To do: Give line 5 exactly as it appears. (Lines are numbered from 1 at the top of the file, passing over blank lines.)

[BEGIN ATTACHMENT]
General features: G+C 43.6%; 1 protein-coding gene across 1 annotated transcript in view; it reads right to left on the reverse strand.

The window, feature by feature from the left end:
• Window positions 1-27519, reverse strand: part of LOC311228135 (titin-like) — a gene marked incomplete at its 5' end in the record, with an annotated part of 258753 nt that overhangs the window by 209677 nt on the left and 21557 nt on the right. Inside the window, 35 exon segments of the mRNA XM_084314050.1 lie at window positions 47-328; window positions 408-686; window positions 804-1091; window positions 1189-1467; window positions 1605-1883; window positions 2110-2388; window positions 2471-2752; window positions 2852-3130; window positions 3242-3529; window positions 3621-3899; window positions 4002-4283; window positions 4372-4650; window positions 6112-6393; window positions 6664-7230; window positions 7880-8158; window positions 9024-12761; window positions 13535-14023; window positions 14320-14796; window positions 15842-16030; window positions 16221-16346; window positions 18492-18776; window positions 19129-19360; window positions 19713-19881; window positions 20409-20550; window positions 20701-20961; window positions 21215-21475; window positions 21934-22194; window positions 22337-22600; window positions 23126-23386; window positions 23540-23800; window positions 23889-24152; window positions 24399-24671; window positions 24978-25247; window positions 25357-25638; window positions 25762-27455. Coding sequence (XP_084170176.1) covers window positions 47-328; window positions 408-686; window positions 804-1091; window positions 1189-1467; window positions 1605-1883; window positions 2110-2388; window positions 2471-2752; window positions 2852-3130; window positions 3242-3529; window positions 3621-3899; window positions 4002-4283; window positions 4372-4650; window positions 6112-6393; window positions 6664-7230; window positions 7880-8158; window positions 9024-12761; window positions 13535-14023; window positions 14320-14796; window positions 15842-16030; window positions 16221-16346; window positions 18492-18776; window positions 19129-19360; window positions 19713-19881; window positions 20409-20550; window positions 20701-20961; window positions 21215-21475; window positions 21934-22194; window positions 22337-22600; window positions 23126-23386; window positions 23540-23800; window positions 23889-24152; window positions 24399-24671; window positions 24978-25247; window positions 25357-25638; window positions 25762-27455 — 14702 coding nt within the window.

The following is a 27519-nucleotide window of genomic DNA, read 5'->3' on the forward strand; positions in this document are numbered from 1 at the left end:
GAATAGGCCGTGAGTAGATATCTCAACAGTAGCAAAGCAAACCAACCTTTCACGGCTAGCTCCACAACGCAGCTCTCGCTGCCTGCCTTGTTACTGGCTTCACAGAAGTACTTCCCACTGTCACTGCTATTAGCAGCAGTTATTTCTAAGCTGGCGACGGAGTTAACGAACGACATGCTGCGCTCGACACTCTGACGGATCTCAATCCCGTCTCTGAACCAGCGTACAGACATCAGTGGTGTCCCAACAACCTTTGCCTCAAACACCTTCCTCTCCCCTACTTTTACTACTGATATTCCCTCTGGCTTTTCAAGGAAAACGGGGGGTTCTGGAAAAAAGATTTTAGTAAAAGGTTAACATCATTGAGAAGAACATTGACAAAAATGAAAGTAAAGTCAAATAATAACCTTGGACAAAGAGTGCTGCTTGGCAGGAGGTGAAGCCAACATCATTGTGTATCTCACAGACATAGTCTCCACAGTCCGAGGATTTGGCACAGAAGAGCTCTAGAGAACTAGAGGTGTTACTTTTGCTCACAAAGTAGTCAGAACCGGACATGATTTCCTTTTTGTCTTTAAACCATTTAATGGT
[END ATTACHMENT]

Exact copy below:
GAATAGGCCGTGAGTAGATATCTCAACAGTAGCAAAGCAAACCAACCTTTCACGGCTAGCTCCACAACGCAGCTCTCGCTGCCTGCCTTGTTACTGGCTTCACAGAAGTACTTCCCACTGTCACTGCTATTAGCAGCAGTTATTTCTAAGCTGGCGACGGAGTTAACGAACGACATGCTGCGCTCGACACTCTGACGGATCTCAATCCCGTCTCTGAACCAGCGTACAGACATCAGTGGTGTCCCAACAACCTTTGCCTCAAACACCTTCCTCTCCCCTACTTTTACTACTGATATTCCCTCTGGCTTTTCAAGGAAAACGGGGGGTTCTGGAAAAAAGATTTTAGTAAAAGGTTAACATCATTGAGAAGAACATTGACAAAAATGAAAGTAAAGTCAAATAATAACCTTGGACAAAGAGTGCTGCTTGGCAGGAGGTGAAGCCAACATCATTGTGTATCTCACAGACATAGTCTCCACAGTCCGAGGATTTGGCACAGAAGAGCTCTAGAGAACTAGAGGTGTTACTTTTGCTCACAAAGTAGTCAGAACCGGACATGATTTCCTTTTTGTCTTTAAACCATTTAATGGT